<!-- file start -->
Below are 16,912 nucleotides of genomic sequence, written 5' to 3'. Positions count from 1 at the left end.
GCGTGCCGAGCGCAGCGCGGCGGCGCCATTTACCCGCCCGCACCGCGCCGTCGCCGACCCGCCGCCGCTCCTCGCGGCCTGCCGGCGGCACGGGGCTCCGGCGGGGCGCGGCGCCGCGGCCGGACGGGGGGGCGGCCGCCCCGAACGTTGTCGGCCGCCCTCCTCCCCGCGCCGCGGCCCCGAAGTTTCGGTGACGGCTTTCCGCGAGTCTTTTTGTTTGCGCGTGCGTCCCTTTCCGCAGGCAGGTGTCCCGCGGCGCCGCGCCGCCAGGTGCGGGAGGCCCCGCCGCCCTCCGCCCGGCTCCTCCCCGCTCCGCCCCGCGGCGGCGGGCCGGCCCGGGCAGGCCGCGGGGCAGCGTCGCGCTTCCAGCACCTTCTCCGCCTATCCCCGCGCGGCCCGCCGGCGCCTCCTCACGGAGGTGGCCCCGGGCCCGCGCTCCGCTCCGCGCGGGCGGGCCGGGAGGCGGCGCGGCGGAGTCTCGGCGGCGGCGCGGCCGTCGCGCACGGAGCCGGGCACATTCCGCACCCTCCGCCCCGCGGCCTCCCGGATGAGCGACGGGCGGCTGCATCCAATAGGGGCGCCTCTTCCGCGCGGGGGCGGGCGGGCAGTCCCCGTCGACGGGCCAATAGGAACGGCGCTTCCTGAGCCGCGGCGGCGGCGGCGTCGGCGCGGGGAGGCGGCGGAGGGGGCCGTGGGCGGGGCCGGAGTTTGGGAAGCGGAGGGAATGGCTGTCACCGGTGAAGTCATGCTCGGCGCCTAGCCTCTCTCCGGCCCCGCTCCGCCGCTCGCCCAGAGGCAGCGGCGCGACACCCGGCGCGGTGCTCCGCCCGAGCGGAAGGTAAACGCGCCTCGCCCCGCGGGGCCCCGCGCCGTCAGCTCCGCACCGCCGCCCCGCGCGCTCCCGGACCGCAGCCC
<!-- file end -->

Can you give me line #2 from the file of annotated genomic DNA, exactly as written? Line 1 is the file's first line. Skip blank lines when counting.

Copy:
GCGTGCCGAGCGCAGCGCGGCGGCGCCATTTACCCGCCCGCACCGCGCCGTCGCCGACCCGCCGCCGCTCCTCGCGGCCTGCCGGCGGCACGGGGCTCCGGCGGGGCGCGGCGCCGCGGCCGGACGGGGGGGCGGCCGCCCCGAACGTTGTCGGCCGCCCTCCTCCCCGCGCCGCGGCCCCGAAGTTTCGGTGACGGCTTTCCGCGAGTCTTTTTGTTTGCGCGTGCGTCCCTTTCCGCAGGCAGGTGTCCCGCGGCGCCGCGCCGCCAGGTGCGGGAGGCCCCGCCGCCCTCCGCCCGGCTCCTCCCCGCTCCGCCCCGCGGCGGCGGGCCGGCCCGGGCAGGCCGCGGGGCAGCGTCGCGCTTCCAGCACCTTCTCCGCCTATCCCCGCGCGGCCCGCCGGCGCCTCCTCACGGAGGTGGCCCCGGGCCCGCGCTCCGCTCCGCGCGGGCGGGCCGGGAGGCGGCGCGGCGGAGTCTCGGCGGCGGCGCGGCCGTCGCGCACGGAGCCGGGCACATTCCGCACCCTCCGCCCCGCGGCCTCCCGGATGAGCGACGGGCGGCTGCATCCAATAGGGGCGCCTCTTCCGCGCGGGGGCGGGCGGGCAGTCCCCGTCGACGGGCCAATAGGAACGGCGCTTCCTGAGCCGCGGCGGCGGCGGCGTCGGCGCGGGGAGGCGGCGGAGGGGGCCGTGGGCGGGGCCGGAGTTTGGGAAGCGGAGGGAATGGCTGTCACCGGTGAAGTCATGCTCGGCGCCTAGCCTCTCTCCGGCCCCGCTCCGCCGCTCGCCCAGAGGCAGCGGCGCGACACCCGGCGCGGTGCTCCGCCCGAGCGGAAGGTAAACGCGCCTCGCCCCGCGGGGCCCCGCGCCGTCAGCTCCGCACCGCCGCCCCGCGCGCTCCCGGACCGCAGCCC